The numerical result obtained by fitting corrosion data to a model is generally a corrosion current. More practical, however, is to think about corrosion rates in more useful terms, such as a corrosion rate in millimeters per year. How is corrosion current used to generate a corrosion rate?
Assume an electrolytic dissolution reaction involving a chemical species, S:
S → S^{n+} + ne^{–}
You can relate current flow to mass via Faraday's Law.
Q_{S} = n F M_{S}
where
Q_{S} is the charge in coulombs resulting from the reaction of species S,
n is the number of electrons transferred per molecule or atom of S,
F is Faraday's constant = 96 485.34 coulombs/mole,
M_{S} is the number of moles of species S reacting.
A more useful form of Faraday’s Law requires the idea of equivalent weight. The equivalent weight (EW_{S}) is the mass of species S that will react with one faraday of charge. For an atomic species, EW = AW/n (where AW is the atomic weight of the species). For a complex alloy that undergoes uniform dissolution, the equivalent weight is a weighted average of the equivalent weights of the alloy components. Mole fraction, not mass fraction, is used as the weighting factor. If the dissolution is not uniform, you may have to measure the corrosion products to calculate EW.
Substituting into Faraday’s Law we get:
W_{S} = EW_{S} Q_{S} / F
where
W_{S} is the mass of species S that has reacted.
In cases where the corrosion occurs uniformly across a metal's surface, you can calculate the corrosion rate in units of distance per year. Be careful: this calculation underestimates the problem when localized corrosion occurs!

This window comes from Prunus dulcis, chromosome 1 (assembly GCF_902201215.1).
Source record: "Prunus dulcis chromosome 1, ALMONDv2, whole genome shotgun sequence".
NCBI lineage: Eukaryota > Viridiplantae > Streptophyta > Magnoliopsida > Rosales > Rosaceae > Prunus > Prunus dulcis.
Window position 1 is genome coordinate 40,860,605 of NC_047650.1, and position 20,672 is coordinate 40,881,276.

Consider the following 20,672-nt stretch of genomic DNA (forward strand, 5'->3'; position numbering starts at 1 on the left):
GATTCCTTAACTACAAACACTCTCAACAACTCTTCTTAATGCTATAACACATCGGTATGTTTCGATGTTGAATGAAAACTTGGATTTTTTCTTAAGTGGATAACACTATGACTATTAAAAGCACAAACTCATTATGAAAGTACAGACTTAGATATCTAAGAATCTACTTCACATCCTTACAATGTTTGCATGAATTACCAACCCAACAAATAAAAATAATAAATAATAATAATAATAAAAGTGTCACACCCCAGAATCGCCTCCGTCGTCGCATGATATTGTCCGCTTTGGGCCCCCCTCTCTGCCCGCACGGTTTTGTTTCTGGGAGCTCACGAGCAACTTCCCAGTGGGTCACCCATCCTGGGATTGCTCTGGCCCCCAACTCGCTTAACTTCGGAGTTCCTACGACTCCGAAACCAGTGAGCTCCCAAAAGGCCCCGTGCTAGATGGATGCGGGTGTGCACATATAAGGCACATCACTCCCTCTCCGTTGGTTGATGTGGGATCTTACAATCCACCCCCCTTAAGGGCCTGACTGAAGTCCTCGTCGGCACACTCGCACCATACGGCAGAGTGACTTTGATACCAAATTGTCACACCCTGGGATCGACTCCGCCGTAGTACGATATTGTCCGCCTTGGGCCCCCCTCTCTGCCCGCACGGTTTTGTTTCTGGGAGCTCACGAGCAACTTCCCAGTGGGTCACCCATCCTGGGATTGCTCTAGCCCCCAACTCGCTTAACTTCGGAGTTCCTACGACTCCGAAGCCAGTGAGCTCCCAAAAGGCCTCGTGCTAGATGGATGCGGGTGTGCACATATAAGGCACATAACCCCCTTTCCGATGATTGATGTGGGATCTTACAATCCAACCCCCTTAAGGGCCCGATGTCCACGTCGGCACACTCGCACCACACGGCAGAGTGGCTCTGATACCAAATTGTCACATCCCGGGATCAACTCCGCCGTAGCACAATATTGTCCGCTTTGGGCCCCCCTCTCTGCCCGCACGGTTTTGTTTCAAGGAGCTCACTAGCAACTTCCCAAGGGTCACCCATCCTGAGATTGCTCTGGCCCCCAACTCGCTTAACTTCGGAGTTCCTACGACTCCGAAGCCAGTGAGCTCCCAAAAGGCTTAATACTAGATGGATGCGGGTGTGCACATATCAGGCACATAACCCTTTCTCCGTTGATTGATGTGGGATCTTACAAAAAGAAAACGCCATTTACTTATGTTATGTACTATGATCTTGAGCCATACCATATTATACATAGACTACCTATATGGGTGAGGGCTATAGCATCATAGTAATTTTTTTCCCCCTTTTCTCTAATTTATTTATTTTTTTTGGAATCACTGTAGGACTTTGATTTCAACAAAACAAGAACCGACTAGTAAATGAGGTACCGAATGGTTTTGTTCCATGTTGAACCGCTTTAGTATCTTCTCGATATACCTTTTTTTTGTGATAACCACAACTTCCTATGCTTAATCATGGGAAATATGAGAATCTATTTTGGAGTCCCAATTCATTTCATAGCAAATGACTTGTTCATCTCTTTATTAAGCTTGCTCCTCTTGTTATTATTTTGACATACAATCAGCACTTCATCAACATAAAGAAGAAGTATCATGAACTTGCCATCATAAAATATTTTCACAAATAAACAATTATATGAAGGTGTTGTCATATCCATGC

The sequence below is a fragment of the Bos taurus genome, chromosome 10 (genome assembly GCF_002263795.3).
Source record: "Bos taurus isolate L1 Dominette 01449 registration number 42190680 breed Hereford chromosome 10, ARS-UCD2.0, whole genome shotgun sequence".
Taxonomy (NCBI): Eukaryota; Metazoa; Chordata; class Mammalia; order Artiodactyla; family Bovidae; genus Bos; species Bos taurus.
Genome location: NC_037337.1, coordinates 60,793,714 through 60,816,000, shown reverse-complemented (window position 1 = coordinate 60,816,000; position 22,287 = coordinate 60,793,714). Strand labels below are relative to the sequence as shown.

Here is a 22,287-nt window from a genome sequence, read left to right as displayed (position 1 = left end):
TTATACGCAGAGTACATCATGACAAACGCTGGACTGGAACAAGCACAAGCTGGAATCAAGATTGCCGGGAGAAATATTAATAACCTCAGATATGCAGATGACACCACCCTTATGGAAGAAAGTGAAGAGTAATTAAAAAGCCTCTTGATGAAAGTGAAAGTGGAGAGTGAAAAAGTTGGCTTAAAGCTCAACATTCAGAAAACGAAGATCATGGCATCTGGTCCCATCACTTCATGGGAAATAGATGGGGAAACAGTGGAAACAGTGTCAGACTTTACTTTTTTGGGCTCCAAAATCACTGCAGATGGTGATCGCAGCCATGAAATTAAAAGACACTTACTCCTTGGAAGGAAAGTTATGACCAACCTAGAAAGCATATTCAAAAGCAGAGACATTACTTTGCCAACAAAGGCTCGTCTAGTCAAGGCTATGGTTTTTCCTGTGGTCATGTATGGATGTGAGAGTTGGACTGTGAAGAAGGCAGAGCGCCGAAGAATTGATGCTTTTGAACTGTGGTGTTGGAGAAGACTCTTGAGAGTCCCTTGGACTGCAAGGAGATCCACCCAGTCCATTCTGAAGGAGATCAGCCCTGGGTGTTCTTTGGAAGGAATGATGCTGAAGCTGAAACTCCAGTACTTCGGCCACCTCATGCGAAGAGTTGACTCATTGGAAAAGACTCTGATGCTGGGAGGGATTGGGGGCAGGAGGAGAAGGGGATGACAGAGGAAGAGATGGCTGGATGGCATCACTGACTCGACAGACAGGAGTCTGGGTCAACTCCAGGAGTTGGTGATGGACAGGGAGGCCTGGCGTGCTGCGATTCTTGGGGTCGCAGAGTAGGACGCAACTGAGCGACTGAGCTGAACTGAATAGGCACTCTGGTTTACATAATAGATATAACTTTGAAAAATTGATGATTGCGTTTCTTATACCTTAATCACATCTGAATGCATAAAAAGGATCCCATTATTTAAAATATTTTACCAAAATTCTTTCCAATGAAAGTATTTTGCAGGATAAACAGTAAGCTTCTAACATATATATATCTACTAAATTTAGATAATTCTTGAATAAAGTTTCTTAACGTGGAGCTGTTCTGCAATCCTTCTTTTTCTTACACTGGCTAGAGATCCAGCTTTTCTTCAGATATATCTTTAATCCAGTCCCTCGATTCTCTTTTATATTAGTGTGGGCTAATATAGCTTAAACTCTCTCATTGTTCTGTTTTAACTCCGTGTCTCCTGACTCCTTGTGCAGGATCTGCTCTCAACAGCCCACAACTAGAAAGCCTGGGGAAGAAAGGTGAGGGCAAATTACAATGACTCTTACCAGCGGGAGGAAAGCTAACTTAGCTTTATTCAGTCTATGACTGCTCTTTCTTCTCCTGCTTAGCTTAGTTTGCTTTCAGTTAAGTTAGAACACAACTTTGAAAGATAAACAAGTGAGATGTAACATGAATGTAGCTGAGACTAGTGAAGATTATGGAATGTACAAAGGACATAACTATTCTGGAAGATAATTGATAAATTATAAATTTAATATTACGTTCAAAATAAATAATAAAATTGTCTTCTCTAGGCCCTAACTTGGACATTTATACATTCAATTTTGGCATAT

Conversion from a weight loss to a corrosion rate (CR) is straightforward. We need to know the density, d, and the sample area, A. Charge is given by Q = I t, where t is the time in seconds and I is a current. We can substitute in the value of Faraday's constant. Modifying the previous equation,
CR = I_{corr} K EW / d A
CR | The corrosion rate. Its units are given by the choice of K |
I_{corr} | The corrosion current in amperes. |
K | A constant that defines the units for the corrosion rate. |
EW | The equivalent weight in grams/equivalent |
d |
Density in grams/cm³ |
A | Area of the sample in cm² |
The following table shows the value of K used in the corrosion rate equation for corrosion rates in the units of your choice.
Units for Corrosion Rate |
K |
Units |
mm/year |
3272 |
mm/(A cm year) |
µm/year |
3.272 ×10^{6} |
µm/(A cm year) |
mils/year (Gamry default) |
1.288 × 10^{5} |
mils/(A cm year) |
See ASTM Standard G 102, Standard Practice for Calculation of Corrosion Rates and Related Information from Electrochemical Measurements, for further information. The standard can be obtained from ASTM, 1916 Race St., Philadelphia, Pennsylvania 19013-1187 (USA) www.astm.org.